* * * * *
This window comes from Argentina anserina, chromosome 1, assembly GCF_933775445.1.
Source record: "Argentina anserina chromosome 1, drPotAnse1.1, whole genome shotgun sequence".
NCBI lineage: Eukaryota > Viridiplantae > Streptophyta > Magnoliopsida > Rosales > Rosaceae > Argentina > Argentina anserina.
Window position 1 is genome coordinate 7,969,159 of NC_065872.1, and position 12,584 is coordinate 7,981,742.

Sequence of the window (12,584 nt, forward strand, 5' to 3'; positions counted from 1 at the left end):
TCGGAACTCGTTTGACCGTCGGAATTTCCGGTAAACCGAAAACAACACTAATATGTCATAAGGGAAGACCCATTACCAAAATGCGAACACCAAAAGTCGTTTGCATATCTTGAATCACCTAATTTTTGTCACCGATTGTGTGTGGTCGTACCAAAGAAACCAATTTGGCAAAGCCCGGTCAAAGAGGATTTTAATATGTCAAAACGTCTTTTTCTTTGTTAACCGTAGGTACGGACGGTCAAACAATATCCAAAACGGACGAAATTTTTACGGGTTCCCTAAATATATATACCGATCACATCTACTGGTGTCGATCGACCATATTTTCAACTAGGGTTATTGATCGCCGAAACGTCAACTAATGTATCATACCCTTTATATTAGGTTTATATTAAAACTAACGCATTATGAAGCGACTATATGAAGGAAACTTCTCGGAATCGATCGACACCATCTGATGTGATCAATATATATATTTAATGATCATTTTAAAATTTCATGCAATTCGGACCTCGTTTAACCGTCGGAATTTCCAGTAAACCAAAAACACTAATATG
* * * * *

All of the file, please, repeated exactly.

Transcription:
This window comes from Argentina anserina, chromosome 1, assembly GCF_933775445.1.
Source record: "Argentina anserina chromosome 1, drPotAnse1.1, whole genome shotgun sequence".
NCBI lineage: Eukaryota > Viridiplantae > Streptophyta > Magnoliopsida > Rosales > Rosaceae > Argentina > Argentina anserina.
Window position 1 is genome coordinate 7,969,159 of NC_065872.1, and position 12,584 is coordinate 7,981,742.

Sequence of the window (12,584 nt, forward strand, 5' to 3'; positions counted from 1 at the left end):
TCGGAACTCGTTTGACCGTCGGAATTTCCGGTAAACCGAAAACAACACTAATATGTCATAAGGGAAGACCCATTACCAAAATGCGAACACCAAAAGTCGTTTGCATATCTTGAATCACCTAATTTTTGTCACCGATTGTGTGTGGTCGTACCAAAGAAACCAATTTGGCAAAGCCCGGTCAAAGAGGATTTTAATATGTCAAAACGTCTTTTTCTTTGTTAACCGTAGGTACGGACGGTCAAACAATATCCAAAACGGACGAAATTTTTACGGGTTCCCTAAATATATATACCGATCACATCTACTGGTGTCGATCGACCATATTTTCAACTAGGGTTATTGATCGCCGAAACGTCAACTAATGTATCATACCCTTTATATTAGGTTTATATTAAAACTAACGCATTATGAAGCGACTATATGAAGGAAACTTCTCGGAATCGATCGACACCATCTGATGTGATCAATATATATATTTAATGATCATTTTAAAATTTCATGCAATTCGGACCTCGTTTAACCGTCGGAATTTCCAGTAAACCAAAAACACTAATATG